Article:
Degen DE1103 review

The Degen DE1103 is a portable continuous coverage HF receiver and also covers the VHF broadcast band.


The principle specifications are as follows:

Frequency range:
FM 76 - 108 MHZ (stereo using supplied headphones)
AM/SSB 100KHz - 29.999KHz

Sensitivity:
FM _ 10uV or better
MW__1mV/m or better
SW_  20uV or better

Size 165*105*29mm
Weight 300g (excluding batteries)


My view

Upon first inspection the radio appears to be solidly built and is reassuringly heavy. Its compact size together with the dual alarm clock facility makes it an ideal companion when traveling. Also included in the box is the mains charger, a set of rechargeable batteries, a pair of in-ear headphones, a long wire antenna and a soft carrying bag.

The first job is to charge the batteries. The ones supplied with my model were 1300mAh NiMh types and take about 13 hours to fully charge with the supplied charger, although the radio can also be used from the mains supply whilst charging is in progress. Unlike some other radios that I have used there does not appear to be any increase in background noise from the supply when operating from the mains. The set up for charging is unusual as you need to press the VOL button when the radio is in standby mode and then adjust the charging time by moving the volume/tuning knob. I think that it would have been far easier just to have an automatic charging circuit.




The volume/tuning knob covers a multitude of functions with this radio and takes a little getting used to.  To adjust the volume you first need to press the VOL button and then adjust the level using the knob, as its default function is to adjust the frequency. Basic frequency input can be accomplished by inputting a frequency using the row of buttons along the bottom of the display followed by one of the two BAND buttons. You can also tune up or down from the display frequency using the tuning knob. Another method is to use one of the 256 memories.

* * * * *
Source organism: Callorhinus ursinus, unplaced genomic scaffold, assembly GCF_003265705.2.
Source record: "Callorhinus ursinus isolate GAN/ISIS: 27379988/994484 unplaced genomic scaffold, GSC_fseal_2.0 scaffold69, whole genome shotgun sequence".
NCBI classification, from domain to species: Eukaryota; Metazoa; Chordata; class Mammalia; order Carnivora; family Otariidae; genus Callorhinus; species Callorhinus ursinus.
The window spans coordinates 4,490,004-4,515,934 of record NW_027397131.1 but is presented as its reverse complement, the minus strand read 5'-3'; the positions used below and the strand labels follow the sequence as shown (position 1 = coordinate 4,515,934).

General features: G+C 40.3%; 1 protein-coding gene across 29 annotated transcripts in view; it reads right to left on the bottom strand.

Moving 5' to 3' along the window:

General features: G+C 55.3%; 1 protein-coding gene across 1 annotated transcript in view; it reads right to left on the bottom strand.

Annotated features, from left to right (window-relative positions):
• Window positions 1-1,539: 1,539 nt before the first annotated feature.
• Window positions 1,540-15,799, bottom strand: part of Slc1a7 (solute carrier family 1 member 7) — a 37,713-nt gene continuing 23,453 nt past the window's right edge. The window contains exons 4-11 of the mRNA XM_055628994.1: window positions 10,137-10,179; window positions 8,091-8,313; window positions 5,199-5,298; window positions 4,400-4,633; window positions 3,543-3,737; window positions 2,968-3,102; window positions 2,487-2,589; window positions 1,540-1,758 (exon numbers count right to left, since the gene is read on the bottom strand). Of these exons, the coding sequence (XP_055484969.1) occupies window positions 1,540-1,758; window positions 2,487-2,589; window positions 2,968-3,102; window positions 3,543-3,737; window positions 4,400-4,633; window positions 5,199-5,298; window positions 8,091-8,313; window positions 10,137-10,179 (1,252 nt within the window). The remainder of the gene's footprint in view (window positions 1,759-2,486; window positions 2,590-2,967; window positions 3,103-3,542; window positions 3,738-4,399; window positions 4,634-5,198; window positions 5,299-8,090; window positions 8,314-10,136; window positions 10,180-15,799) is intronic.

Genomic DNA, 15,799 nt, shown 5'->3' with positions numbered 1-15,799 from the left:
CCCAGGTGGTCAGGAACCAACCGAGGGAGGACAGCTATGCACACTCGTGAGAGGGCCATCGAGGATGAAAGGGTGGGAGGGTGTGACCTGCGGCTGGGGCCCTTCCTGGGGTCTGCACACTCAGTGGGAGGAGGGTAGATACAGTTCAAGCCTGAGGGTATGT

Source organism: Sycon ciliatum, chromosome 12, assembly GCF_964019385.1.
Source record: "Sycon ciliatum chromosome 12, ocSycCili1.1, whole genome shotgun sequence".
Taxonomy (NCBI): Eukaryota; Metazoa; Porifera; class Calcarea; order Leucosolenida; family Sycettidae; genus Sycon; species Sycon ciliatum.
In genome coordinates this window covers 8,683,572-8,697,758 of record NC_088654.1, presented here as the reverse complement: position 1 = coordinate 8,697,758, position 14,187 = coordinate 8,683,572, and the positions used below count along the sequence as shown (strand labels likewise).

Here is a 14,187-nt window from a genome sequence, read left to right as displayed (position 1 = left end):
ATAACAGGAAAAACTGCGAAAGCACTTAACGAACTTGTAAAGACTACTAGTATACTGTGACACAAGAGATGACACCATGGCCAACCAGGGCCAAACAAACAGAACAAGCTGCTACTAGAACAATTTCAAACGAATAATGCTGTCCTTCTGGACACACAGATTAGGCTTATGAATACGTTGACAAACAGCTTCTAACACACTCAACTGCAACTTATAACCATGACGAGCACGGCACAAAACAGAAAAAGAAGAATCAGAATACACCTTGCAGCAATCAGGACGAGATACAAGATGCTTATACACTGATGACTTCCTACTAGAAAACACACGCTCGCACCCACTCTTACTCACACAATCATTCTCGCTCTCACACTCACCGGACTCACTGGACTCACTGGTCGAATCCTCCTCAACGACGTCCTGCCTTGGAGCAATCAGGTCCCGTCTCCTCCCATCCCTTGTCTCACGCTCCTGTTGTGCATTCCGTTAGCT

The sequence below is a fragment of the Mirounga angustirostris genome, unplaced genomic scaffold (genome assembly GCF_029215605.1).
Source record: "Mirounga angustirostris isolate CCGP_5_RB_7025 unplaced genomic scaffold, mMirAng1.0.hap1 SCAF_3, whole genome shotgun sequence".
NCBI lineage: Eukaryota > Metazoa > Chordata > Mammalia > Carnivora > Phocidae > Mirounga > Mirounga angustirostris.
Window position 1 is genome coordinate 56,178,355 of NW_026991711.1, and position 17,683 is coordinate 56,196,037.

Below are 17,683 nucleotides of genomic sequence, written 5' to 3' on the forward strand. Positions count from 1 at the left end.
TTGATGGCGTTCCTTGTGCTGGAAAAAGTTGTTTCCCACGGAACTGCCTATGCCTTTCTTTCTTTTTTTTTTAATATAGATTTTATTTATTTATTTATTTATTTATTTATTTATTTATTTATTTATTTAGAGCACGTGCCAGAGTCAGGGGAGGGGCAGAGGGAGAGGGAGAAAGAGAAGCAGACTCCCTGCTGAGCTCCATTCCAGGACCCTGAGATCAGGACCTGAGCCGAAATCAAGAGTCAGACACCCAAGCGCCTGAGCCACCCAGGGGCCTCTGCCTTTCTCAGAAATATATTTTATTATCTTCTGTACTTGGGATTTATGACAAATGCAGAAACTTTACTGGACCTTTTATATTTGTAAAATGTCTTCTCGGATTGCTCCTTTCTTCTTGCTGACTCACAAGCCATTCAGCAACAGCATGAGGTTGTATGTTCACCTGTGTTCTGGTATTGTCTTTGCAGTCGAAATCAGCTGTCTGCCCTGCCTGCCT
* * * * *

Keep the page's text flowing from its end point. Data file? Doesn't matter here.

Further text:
The display is in two parts with a digital display of the frequency at the top and a slide-rule type electronic display underneath, which reminiscent of the linear dials on the old analog radios. The slide rule display only only covers specific sections of the HF spectrum and if you reach the end frequency on any sub-band you will automatically go back to the opposite end of that band. This is a minor irritation, particularly if you want to tune the Amateur 10MHz band. If you input 10000KHz then start tuning up the next step is 9Mhz, as the radio goes back to the other end of the band. To tune across the 10MHz band you will need to input 10001KHz and tune from there. 



Most people will want to use a radio like this to tune the short-wave bands although the FM audio quality is very good (particularly when using the headphones). I did find that the audio quality from music stations on AM was not as good as I would have liked for relaxed listening. This is probably due to the tight filtering of the receiver.

This is a radio where you will need to keep the manual handy, at least until you get used to it. The big advantage is that RF performance is fantastic for a radio of this size and price. Most radios will work well with a decent antenna, this one works exceptionally well on just the telescopic whip. Amateur radio operators can be easily received as the radio has a BFO control to resolve SSB transmissions and excellent sensitivity. There is also a line-out jack so that you can record easily from the radio or plug into your PC sound card to decode Morse code and other digital modes using free software such as Multipsk.



Despite a few minor niggles, I really like this radio and would recommend it to anyone. My one came direct from China via Ebay and cost about £44 including delivery.  

 



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